Travel Tips You Should Ignore

While I question the legality of some, I tend to agree with most of the tidbits I hear from strangers and friends. However, occasionally, I'll hear travel advice that is simply bad.
11/11/2014 11:03 am ET Updated Jan 11, 2015

When I say what I do, I tend to get unrequested advice regarding travel: Bring photocopies of your passport! Take mini bottles of alcohol with you on the plane! Always pack a swimsuit!

While I question the legality of some, I tend to agree with most of the tidbits I hear from strangers and friends. However, occasionally, I'll hear travel advice that is simply bad. Feel free to ignore the following tips and be sure to include the worst advice you've heard in the comments below.

For those who wish this was in video form, you're in luck!

Don't Book Rooms in Advance
"The room looked so nice on their website, but we arrived and it was seriously a closet. A closet!" We've all been burned by hotel websites that feature pristine lodgings only to deliver bed bugs. Sadly this is a gambit you take while traveling, but the answer is not to wait to book a room until you see a place. Arriving in a new city without a reservation is asking to waste your entire first day on trying to find a room, especially if it's the high season or a festival is taking place. Sites like Trip Advisor and Oyster provide accurate reviews and guest-taken photos, giving you the ability to see what you're getting yourself into before you arrive. Save the twelve hour stroll for sightseeing.

Bring Travelers Cheques
This is an outdated piece of advice. Practically tantamount to saying "don't forget to bring your Walkman!" Travelers Cheques, while at one time I'm sure a practical thing, are now a burdensome fallback. Finding a bank or store that cashes them overseas can be a time-consuming process and the exchange rate is no longer the best offered. Your best bet is to carry a back-up credit card in case of an emergency. Contact your bank and let them know you'll be traveling abroad so they don't freeze your account. Research the best credit cards for travelers that waive foreign transaction and ATM fees as well as those offering frequent flyer miles.

Don't Stay in Hostels
I suppose the horror movie industry hasn't done hostels any favors. After all, most people who haven't stayed in one associate them with dimly lit rooms, creepy tenants and a chance of murder. However, hostels are a wonderful choice for those looking to save money as well as socialize. For people traveling solo, I recommend splurging for a private room (with a lock) or a larger dormitory room so you won't be stranded with a stranger in a double room. While it is true that older travelers may feel a little out of place surrounded by backpackers who were born in the 90's, the atmosphere is generally congenial. Check out sites like Hostel World which lists the "World's Best Hostels" yearly. Some have luxurious amenities like saunas, in-house bars, rooftop pools and weekly barbecues that will make you wish you had given them a chance sooner.

Calm down guys.

Don't Travel Alone
As a women I often hear this and to be honest it really disappoints me. Traveling alone makes your journey just that--yours. Free from the burden of compromising plans, you can experience every city the way you want to, immersing yourself in the culture and growing as an individual along the way. Of course there are some safety issues that must be considered while traveling solo, but that shouldn't deter anyone. The first time embarking on a solo trip can be daunting, but soon you'll see its undeniable appeal. For those looking for solo travel deals, sites like Solo Trekker 4 U and Overseas Adventure Travel connect solo travelers with hotels, cruise ships and attractions that have lower (or no) single supplement cost.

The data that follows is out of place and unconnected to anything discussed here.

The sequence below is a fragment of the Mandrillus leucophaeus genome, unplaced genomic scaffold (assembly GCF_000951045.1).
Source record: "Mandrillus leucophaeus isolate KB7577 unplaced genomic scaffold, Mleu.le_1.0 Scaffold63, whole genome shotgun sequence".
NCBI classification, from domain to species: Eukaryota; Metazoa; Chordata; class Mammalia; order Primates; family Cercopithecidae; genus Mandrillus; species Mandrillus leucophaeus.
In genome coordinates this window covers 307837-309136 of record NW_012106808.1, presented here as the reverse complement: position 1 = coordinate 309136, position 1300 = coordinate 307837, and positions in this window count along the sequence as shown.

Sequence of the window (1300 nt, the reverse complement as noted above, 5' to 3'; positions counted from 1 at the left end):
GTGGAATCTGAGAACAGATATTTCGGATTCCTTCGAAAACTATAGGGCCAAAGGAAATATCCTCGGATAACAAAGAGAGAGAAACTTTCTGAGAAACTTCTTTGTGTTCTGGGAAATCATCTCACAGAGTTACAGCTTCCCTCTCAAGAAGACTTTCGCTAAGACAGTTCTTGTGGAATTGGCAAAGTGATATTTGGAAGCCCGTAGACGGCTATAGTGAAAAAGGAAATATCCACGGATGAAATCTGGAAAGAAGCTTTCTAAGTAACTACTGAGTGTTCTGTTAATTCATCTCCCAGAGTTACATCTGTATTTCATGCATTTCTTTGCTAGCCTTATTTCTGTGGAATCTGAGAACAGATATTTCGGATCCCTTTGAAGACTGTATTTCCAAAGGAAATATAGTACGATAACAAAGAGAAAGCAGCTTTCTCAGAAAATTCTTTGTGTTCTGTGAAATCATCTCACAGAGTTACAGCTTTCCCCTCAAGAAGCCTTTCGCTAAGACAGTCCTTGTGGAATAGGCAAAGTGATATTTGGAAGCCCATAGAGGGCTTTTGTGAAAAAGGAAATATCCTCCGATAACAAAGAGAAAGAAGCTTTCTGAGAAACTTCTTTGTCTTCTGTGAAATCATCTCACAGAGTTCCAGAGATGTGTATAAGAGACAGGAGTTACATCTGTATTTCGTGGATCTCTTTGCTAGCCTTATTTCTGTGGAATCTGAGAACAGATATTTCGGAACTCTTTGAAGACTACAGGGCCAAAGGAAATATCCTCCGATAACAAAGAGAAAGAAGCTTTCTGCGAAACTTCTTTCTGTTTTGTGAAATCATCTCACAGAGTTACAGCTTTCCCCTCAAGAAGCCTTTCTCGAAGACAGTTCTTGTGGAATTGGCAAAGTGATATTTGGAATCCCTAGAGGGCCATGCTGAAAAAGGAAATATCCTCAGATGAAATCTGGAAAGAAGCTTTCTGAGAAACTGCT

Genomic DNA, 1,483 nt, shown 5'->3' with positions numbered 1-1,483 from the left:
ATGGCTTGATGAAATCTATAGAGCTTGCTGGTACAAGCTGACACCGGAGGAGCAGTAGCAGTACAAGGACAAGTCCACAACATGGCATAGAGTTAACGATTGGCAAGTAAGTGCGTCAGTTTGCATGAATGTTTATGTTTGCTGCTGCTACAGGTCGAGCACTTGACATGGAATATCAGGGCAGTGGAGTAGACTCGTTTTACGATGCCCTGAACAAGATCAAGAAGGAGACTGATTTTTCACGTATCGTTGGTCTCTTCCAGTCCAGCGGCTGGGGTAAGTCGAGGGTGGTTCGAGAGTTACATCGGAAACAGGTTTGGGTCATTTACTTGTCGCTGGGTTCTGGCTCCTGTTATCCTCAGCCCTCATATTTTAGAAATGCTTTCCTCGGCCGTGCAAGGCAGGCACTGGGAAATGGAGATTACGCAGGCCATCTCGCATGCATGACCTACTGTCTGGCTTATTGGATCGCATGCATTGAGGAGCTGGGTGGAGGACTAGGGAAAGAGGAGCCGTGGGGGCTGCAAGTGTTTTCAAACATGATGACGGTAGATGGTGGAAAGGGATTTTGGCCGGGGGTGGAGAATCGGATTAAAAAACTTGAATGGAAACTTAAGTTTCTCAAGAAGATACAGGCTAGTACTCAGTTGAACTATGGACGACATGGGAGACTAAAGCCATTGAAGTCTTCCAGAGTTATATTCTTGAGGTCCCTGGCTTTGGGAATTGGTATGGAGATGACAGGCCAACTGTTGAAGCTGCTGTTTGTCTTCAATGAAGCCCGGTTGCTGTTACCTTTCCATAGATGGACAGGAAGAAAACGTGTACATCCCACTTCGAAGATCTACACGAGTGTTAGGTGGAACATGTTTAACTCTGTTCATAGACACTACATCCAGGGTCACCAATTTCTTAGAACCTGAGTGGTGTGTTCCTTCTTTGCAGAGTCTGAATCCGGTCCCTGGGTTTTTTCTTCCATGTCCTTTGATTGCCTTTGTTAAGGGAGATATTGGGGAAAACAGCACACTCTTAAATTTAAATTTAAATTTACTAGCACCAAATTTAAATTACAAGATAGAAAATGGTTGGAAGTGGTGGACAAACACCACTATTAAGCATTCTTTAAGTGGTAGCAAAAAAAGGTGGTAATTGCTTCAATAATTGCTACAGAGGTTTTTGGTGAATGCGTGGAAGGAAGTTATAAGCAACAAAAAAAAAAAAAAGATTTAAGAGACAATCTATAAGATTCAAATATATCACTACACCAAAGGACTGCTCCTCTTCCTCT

Don't Eat the Street Food
I'm not saying pick the doggiest cart you can find because you want to give the guy some money. I'm saying explore the market, use your senses and if there's a long line someplace, scope it out! Experiencing the local culture often means a day at the market and exploring the food carts. Afraid of getting sick? E. coli is the main culprit and is often the result of vendors not having access to soap and hot water. Avoid raw vegetables (think fresh toppings like cilantro), unwashed/unpeeled fruit (in things like smoothies) or items like meat pies and dairy-based products that have been sitting unrefrigerated. Don't let this thwart you though. Delicacies like Amsterdam's stroopwafels, Mexico's churros and Istanbul's bᅢᄊrek await!

Pretend You're Not American
People often, half-jokingly, ask if I travel with a Canadian flag on my suitcase. While Americans perhaps don't have the greatest reputation when traveling, I find this to be terrible and saddening advice. Traveling is a unique and uncommon opportunity. The majority of people in this world will never travel outside their hometown, let alone their country. You might be the first American someone has met as you travel and be able to undo some of their misconceptions (if they have any). The best thing you can do to feel comfortable while traveling is be culturally sensitive, respectful and appreciative of your host country -- not to lie about where you are from. Perhaps we can change the misjudgments about Americans one traveler at a time. Here's to trying.

What's the worst travel advice you've heard?